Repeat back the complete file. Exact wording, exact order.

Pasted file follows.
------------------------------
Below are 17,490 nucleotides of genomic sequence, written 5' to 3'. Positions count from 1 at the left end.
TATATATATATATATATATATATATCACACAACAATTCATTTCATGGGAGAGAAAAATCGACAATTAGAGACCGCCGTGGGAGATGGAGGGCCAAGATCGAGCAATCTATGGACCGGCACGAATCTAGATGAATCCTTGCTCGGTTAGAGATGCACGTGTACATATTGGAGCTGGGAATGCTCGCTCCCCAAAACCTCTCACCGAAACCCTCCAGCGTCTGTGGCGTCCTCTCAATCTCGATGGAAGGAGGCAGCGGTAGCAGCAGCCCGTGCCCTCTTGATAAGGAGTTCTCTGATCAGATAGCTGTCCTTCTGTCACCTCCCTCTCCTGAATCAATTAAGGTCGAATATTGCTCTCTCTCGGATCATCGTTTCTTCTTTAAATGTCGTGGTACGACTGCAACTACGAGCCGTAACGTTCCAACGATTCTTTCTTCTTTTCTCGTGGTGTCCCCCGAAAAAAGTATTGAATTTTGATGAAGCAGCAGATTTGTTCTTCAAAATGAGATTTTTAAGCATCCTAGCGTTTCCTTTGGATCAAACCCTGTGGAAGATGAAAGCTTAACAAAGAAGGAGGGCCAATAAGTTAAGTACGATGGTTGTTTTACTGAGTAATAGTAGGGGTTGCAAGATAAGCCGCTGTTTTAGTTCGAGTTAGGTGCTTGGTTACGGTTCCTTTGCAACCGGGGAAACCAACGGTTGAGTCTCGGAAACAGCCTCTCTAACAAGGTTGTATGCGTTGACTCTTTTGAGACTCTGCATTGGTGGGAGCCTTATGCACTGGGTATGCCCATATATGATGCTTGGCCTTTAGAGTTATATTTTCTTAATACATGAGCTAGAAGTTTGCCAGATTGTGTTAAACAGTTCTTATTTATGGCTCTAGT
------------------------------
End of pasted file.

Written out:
Below are 17,490 nucleotides of genomic sequence, written 5' to 3'. Positions count from 1 at the left end.
TATATATATATATATATATATATATCACACAACAATTCATTTCATGGGAGAGAAAAATCGACAATTAGAGACCGCCGTGGGAGATGGAGGGCCAAGATCGAGCAATCTATGGACCGGCACGAATCTAGATGAATCCTTGCTCGGTTAGAGATGCACGTGTACATATTGGAGCTGGGAATGCTCGCTCCCCAAAACCTCTCACCGAAACCCTCCAGCGTCTGTGGCGTCCTCTCAATCTCGATGGAAGGAGGCAGCGGTAGCAGCAGCCCGTGCCCTCTTGATAAGGAGTTCTCTGATCAGATAGCTGTCCTTCTGTCACCTCCCTCTCCTGAATCAATTAAGGTCGAATATTGCTCTCTCTCGGATCATCGTTTCTTCTTTAAATGTCGTGGTACGACTGCAACTACGAGCCGTAACGTTCCAACGATTCTTTCTTCTTTTCTCGTGGTGTCCCCCGAAAAAAGTATTGAATTTTGATGAAGCAGCAGATTTGTTCTTCAAAATGAGATTTTTAAGCATCCTAGCGTTTCCTTTGGATCAAACCCTGTGGAAGATGAAAGCTTAACAAAGAAGGAGGGCCAATAAGTTAAGTACGATGGTTGTTTTACTGAGTAATAGTAGGGGTTGCAAGATAAGCCGCTGTTTTAGTTCGAGTTAGGTGCTTGGTTACGGTTCCTTTGCAACCGGGGAAACCAACGGTTGAGTCTCGGAAACAGCCTCTCTAACAAGGTTGTATGCGTTGACTCTTTTGAGACTCTGCATTGGTGGGAGCCTTATGCACTGGGTATGCCCATATATGATGCTTGGCCTTTAGAGTTATATTTTCTTAATACATGAGCTAGAAGTTTGCCAGATTGTGTTAAACAGTTCTTATTTATGGCTCTAGT